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Drinking enough water on a high-fiber diet is as important to your health as the fiber itself. Water keeps you hydrated, prevents constipation and softens your stools, allowing them to pass through your colon without excessive pressure. Because fiber absorbs water, you may need to increase your water intake on a high-fiber diet. However, your fluid needs may vary according to your activity level, health status and environmental conditions.
Most of the dietary fiber in the fruits, vegetables, legumes and whole grains that you eat passes through your digestive system without being absorbed. As fiber moves through your digestive tract, facilitating the removal of wastes, it forms a bulky mass. Much of the fluid from this mass is withdrawn in your colon for use by your body. If your water intake is too low, your stools may be dry, and bowel movements may become difficult and painful.
The Institute of Medicine recommends that women should drink 91 ounces of water--almost three liters--per day. Men should drink 125 ounces of water--almost four liters--per day. Twenty percent of your daily fluid intake should come from food, and 80 percent should come from drinking water. Although your water needs may change according to activity level, temperature or other factors, drinking eight, 8-ounce glasses of water per day should meet your fluid needs and help you process extra fiber. For variety and extra nutrients, drink juice or herbal tea. Limit your intake of coffee, caffeinated soft drinks and caffeinated tea or energy drinks. Because caffeine stimulates urine production, caffeinated beverages may decrease the fluid content in your stools.
Drinking adequate water will help you avoid the gas, bloating, cramping and constipation that can occur when you increase your consumption of fruits, vegetables, legumes and whole grains. Having soft stools that are easy to pass will prevent the straining that exerts pressure on your colon. Frequent constipation and straining with stools can cause hemorrhoids or diverticulosis, the formation of small herniations in your intestinal lining.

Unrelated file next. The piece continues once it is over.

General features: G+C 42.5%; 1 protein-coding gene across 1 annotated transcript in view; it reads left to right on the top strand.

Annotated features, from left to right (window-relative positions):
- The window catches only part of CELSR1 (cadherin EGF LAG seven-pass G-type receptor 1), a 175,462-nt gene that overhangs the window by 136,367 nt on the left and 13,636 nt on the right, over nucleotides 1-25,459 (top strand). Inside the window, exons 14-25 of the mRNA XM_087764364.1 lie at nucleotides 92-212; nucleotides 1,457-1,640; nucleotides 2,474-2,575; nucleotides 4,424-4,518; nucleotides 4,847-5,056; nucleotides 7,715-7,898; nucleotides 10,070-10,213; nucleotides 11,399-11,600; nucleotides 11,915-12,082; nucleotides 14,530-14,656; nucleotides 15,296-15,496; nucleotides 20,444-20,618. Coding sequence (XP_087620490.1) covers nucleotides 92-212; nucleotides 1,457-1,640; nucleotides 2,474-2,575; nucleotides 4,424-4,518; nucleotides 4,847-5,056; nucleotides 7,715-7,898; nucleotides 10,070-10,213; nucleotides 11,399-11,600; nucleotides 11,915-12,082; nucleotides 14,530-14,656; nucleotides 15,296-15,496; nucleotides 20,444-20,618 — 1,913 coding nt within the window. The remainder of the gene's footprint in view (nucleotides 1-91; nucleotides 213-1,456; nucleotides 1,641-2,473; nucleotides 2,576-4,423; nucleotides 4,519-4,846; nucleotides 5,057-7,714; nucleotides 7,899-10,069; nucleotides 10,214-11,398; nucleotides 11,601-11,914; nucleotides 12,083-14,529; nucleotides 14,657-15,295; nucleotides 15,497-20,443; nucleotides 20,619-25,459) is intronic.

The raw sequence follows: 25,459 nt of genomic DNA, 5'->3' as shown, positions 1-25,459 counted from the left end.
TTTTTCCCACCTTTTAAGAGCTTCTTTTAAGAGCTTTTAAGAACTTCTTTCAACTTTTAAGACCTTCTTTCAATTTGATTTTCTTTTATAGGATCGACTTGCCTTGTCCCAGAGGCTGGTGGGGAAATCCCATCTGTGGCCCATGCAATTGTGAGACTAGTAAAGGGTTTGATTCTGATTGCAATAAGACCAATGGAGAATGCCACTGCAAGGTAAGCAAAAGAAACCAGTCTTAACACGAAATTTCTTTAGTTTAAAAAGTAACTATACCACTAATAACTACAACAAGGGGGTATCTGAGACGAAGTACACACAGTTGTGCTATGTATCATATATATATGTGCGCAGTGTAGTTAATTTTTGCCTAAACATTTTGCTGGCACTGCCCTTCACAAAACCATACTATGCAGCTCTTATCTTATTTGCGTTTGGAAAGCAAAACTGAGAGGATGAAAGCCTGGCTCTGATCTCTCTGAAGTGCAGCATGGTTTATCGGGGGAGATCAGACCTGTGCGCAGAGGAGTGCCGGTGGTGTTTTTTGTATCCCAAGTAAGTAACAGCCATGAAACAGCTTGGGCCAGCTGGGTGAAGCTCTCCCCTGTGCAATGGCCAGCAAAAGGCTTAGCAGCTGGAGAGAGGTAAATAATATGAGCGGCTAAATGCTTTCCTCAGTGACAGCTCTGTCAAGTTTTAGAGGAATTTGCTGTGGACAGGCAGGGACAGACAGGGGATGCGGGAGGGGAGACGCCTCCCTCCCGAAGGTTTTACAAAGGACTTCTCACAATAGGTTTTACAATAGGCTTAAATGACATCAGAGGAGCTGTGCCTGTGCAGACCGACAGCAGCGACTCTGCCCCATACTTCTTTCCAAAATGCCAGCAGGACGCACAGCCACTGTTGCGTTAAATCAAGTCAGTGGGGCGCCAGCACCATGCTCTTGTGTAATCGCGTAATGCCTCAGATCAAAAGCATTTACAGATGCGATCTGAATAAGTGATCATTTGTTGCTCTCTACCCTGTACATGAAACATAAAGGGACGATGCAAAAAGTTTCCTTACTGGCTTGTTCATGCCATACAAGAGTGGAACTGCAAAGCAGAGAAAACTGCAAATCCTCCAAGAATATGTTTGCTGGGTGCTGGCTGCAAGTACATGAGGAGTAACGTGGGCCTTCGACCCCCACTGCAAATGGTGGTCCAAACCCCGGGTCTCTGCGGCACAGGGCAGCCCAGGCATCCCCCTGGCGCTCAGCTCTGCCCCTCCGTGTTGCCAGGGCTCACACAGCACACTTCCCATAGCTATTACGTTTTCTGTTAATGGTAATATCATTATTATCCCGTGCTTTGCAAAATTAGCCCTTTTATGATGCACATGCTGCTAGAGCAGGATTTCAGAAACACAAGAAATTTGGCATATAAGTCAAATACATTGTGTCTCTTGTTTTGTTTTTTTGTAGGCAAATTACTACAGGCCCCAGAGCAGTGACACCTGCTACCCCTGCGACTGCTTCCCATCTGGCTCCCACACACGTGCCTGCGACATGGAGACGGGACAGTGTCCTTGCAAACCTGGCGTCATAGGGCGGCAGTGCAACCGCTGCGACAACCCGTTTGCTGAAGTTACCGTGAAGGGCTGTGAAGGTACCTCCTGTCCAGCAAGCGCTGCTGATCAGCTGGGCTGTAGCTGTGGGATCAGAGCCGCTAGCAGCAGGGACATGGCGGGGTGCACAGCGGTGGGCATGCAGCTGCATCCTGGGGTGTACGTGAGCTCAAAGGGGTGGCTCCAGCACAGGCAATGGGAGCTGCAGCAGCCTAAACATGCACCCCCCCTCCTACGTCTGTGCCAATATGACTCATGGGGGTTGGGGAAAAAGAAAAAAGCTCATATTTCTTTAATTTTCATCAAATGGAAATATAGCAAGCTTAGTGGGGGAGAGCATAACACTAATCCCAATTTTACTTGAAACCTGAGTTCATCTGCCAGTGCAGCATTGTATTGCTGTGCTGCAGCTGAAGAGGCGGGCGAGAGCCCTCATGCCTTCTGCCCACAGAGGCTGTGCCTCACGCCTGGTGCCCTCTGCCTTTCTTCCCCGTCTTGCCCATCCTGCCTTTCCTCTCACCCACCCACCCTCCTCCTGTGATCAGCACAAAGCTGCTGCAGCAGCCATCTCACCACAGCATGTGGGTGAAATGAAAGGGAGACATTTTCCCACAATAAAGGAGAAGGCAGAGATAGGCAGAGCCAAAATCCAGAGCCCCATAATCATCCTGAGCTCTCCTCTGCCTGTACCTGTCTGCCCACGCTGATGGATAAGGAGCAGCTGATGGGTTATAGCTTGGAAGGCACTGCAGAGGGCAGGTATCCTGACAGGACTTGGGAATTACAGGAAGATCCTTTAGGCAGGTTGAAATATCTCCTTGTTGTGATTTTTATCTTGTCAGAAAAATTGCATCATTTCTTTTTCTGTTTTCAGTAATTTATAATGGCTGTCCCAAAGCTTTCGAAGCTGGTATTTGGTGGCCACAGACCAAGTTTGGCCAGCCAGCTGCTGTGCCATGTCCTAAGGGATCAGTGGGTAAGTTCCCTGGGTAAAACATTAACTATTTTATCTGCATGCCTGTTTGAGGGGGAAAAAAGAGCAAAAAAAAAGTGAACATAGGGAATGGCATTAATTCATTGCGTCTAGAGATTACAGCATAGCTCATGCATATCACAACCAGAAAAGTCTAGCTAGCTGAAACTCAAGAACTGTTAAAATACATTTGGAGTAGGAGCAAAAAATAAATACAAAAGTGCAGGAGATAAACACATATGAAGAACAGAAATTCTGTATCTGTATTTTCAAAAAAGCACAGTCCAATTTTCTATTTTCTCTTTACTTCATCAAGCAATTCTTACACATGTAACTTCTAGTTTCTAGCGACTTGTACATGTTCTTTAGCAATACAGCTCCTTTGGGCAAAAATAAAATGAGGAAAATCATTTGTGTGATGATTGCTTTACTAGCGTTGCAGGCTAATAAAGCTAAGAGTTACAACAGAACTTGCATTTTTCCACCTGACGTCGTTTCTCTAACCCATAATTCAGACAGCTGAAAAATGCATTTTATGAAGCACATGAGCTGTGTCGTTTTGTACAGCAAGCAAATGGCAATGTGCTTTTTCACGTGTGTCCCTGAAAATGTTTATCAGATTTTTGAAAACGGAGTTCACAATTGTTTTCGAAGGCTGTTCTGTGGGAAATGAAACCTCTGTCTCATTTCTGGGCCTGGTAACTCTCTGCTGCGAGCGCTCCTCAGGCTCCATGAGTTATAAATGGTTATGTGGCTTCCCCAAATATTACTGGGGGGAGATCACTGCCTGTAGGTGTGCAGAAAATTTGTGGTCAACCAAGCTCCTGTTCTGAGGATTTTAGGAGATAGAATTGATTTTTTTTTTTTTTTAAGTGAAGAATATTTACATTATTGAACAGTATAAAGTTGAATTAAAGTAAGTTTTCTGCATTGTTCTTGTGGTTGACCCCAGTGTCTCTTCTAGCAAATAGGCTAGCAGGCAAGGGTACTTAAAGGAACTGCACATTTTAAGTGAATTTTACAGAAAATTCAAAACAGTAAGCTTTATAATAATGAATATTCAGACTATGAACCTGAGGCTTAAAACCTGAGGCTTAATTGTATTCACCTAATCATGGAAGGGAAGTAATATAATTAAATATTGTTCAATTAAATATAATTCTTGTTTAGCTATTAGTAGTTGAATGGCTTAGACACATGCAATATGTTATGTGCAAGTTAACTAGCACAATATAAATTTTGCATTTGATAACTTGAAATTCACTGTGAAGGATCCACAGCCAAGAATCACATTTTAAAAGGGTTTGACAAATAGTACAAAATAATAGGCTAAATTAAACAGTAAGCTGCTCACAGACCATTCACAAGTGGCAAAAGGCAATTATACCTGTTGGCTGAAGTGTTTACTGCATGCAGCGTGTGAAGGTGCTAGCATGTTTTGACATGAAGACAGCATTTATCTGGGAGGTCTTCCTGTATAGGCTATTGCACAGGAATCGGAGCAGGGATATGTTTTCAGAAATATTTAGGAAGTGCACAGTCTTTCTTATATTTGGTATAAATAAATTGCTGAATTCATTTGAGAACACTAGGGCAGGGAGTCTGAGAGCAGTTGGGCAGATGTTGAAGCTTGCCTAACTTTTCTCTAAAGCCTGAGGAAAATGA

When you begin a high-fiber diet, your digestive system may need time to adjust to the increased volume of fiber-rich foods and water. Increase your fiber intake gradually until you are eating 20 to 35 grams of fiber per day. At the same time, increase your water intake. Drink water instead of cola or iced tea with meals. Carry bottles of water with you to sip during the day. Replace your coffee break at work with a water or juice break and a brisk walk. Regular physical activity will help you process extra fiber and avoid constipation.
If you have a health condition that puts you at risk for fluid overload, your health care provider may advise you to restrict your intake of water and other beverages. Some digestive disorders, such as irritable bowel syndrome, may cause sensitivity to plant fiber. Speak with your provider about the amount of water and fiber that you need to maintain your health.
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